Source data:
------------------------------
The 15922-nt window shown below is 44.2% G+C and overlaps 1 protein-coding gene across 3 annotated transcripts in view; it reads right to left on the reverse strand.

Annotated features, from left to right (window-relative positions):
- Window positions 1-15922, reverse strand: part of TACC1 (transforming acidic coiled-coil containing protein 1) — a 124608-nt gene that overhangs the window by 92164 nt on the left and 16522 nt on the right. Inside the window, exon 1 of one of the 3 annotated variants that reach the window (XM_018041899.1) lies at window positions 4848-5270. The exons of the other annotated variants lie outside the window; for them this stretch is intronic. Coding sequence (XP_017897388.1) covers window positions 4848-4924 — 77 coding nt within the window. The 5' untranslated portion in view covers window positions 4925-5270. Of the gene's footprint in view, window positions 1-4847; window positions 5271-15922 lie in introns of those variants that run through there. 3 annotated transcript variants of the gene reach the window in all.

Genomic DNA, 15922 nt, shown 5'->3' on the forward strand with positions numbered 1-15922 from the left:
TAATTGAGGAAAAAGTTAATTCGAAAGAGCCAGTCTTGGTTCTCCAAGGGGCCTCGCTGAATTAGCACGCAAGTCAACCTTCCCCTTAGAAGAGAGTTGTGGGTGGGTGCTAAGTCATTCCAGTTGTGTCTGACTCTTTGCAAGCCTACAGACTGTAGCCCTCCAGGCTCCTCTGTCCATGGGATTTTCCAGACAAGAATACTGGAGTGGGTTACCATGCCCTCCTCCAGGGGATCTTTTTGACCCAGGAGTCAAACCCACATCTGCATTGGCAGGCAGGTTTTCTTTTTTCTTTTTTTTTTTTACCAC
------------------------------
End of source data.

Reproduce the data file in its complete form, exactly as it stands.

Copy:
The 15922-nt window shown below is 44.2% G+C and overlaps 1 protein-coding gene across 3 annotated transcripts in view; it reads right to left on the reverse strand.

Annotated features, from left to right (window-relative positions):
- Window positions 1-15922, reverse strand: part of TACC1 (transforming acidic coiled-coil containing protein 1) — a 124608-nt gene that overhangs the window by 92164 nt on the left and 16522 nt on the right. Inside the window, exon 1 of one of the 3 annotated variants that reach the window (XM_018041899.1) lies at window positions 4848-5270. The exons of the other annotated variants lie outside the window; for them this stretch is intronic. Coding sequence (XP_017897388.1) covers window positions 4848-4924 — 77 coding nt within the window. The 5' untranslated portion in view covers window positions 4925-5270. Of the gene's footprint in view, window positions 1-4847; window positions 5271-15922 lie in introns of those variants that run through there. 3 annotated transcript variants of the gene reach the window in all.

Genomic DNA, 15922 nt, shown 5'->3' on the forward strand with positions numbered 1-15922 from the left:
TAATTGAGGAAAAAGTTAATTCGAAAGAGCCAGTCTTGGTTCTCCAAGGGGCCTCGCTGAATTAGCACGCAAGTCAACCTTCCCCTTAGAAGAGAGTTGTGGGTGGGTGCTAAGTCATTCCAGTTGTGTCTGACTCTTTGCAAGCCTACAGACTGTAGCCCTCCAGGCTCCTCTGTCCATGGGATTTTCCAGACAAGAATACTGGAGTGGGTTACCATGCCCTCCTCCAGGGGATCTTTTTGACCCAGGAGTCAAACCCACATCTGCATTGGCAGGCAGGTTTTCTTTTTTCTTTTTTTTTTTTACCAC